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Re: Error with test script

From: Daniel J Sebald
Subject: Re: Error with test script
Date: Sat, 30 Aug 2014 22:16:35 -0500
User-agent: Mozilla/5.0 (X11; U; Linux x86_64; en-US; rv: Gecko/20111108 Fedora/3.1.16-1.fc14 Thunderbird/3.1.16

On 08/30/2014 10:06 PM, Daniel J Sebald wrote:

Yes, but that does currently work. The test script in this case is
defining global functions because the contents of the file are being
treated as command-line script statements. Hence, following the
execution of those scripts the functions will be resident in Octave (not
local to some function file). I.e.,

# test script


function say_hello
fprintf('Hello !\n');

octave-cli:10> testscript
octave-cli:11> say_hello
Hello !

Hmm, here's one thing to think about with the above result. I will repeat the process above and then ask for "say_hello":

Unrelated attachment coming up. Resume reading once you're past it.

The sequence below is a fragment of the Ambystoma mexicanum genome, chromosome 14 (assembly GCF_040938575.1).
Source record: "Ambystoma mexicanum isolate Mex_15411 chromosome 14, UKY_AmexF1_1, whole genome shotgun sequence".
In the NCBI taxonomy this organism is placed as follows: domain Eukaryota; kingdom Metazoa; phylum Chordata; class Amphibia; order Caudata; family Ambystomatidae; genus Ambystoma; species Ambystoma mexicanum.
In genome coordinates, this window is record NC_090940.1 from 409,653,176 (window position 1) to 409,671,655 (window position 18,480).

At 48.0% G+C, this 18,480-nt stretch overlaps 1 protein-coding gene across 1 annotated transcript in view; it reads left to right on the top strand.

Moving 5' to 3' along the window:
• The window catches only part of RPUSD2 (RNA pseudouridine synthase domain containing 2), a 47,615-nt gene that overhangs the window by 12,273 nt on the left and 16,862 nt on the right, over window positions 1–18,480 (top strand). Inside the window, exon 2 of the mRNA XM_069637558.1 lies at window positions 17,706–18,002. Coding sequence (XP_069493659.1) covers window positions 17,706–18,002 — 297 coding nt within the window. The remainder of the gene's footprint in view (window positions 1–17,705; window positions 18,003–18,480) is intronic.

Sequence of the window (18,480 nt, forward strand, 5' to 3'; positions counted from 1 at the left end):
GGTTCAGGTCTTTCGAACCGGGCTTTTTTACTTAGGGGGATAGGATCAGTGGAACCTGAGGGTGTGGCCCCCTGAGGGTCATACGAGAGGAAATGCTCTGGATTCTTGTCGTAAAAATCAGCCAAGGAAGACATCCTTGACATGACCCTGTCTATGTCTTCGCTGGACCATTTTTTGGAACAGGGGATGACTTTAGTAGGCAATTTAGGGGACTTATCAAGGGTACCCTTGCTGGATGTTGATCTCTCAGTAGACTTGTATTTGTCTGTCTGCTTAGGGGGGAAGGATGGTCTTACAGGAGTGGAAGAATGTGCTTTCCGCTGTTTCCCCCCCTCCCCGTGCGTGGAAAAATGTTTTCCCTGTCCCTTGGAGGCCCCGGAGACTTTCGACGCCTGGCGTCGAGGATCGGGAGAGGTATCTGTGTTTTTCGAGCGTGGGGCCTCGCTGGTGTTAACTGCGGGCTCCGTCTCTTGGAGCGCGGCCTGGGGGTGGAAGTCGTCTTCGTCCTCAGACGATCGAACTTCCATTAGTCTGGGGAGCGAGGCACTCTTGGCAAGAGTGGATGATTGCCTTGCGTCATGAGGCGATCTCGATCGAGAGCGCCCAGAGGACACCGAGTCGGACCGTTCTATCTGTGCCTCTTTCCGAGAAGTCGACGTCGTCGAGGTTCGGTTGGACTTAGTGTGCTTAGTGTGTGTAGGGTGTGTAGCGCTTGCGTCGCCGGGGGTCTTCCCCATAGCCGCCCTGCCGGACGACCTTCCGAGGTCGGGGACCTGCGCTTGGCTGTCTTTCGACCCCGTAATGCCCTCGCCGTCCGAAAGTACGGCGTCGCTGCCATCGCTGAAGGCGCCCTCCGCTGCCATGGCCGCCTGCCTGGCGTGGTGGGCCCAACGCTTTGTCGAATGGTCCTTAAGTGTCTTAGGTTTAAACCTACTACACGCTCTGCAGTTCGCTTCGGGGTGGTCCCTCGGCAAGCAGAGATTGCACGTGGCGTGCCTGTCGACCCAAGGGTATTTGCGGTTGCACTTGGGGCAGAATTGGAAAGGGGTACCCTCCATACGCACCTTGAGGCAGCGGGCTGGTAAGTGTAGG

octave-cli:1> testscript
octave-cli:2> say_hello
Hello !
octave-cli:3> type say_hello
error: type: 'say_hello' undefined
octave-cli:3> say_hello
Hello !

Technically, that error message is bogus because 'say_hello' is defined, as evidenced by its usage. The parser probably doesn't keep the original ASCII definition of the function. (It certainly shouldn't keep a filename, line number and print what is there because the user could modify the file without it being reloaded...suppose the same could be done with regular function files too, but at least there if one runs the function again it reflects whatever is in the file.) If the original ASCII isn't retained, perhaps Octave should at least print something like:

octave-cli:5> type say_hello
say_hello is a global function

similar to what it does for built-in functions.


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